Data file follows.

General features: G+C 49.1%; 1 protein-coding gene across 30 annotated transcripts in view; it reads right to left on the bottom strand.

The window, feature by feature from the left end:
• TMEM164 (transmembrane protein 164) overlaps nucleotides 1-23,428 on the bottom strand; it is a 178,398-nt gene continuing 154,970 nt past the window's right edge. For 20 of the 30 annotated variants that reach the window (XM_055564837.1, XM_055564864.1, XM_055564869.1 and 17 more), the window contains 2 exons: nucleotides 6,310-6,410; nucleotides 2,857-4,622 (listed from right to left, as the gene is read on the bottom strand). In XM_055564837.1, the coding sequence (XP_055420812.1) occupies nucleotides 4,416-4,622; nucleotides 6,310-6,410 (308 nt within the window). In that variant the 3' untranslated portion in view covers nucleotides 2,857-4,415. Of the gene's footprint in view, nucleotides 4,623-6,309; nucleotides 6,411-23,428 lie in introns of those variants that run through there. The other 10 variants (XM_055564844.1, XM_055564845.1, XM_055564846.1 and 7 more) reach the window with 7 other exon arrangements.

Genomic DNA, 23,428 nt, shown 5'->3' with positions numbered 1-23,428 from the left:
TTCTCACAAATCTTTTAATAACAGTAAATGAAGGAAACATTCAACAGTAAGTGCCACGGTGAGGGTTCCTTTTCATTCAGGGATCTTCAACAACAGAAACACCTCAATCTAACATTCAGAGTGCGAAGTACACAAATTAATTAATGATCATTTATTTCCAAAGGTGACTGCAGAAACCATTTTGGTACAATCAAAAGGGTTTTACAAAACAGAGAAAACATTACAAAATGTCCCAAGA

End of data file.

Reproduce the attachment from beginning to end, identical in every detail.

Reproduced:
General features: G+C 49.1%; 1 protein-coding gene across 30 annotated transcripts in view; it reads right to left on the bottom strand.

The window, feature by feature from the left end:
• TMEM164 (transmembrane protein 164) overlaps nucleotides 1-23,428 on the bottom strand; it is a 178,398-nt gene continuing 154,970 nt past the window's right edge. For 20 of the 30 annotated variants that reach the window (XM_055564837.1, XM_055564864.1, XM_055564869.1 and 17 more), the window contains 2 exons: nucleotides 6,310-6,410; nucleotides 2,857-4,622 (listed from right to left, as the gene is read on the bottom strand). In XM_055564837.1, the coding sequence (XP_055420812.1) occupies nucleotides 4,416-4,622; nucleotides 6,310-6,410 (308 nt within the window). In that variant the 3' untranslated portion in view covers nucleotides 2,857-4,415. Of the gene's footprint in view, nucleotides 4,623-6,309; nucleotides 6,411-23,428 lie in introns of those variants that run through there. The other 10 variants (XM_055564844.1, XM_055564845.1, XM_055564846.1 and 7 more) reach the window with 7 other exon arrangements.

Genomic DNA, 23,428 nt, shown 5'->3' with positions numbered 1-23,428 from the left:
TTCTCACAAATCTTTTAATAACAGTAAATGAAGGAAACATTCAACAGTAAGTGCCACGGTGAGGGTTCCTTTTCATTCAGGGATCTTCAACAACAGAAACACCTCAATCTAACATTCAGAGTGCGAAGTACACAAATTAATTAATGATCATTTATTTCCAAAGGTGACTGCAGAAACCATTTTGGTACAATCAAAAGGGTTTTACAAAACAGAGAAAACATTACAAAATGTCCCAAGA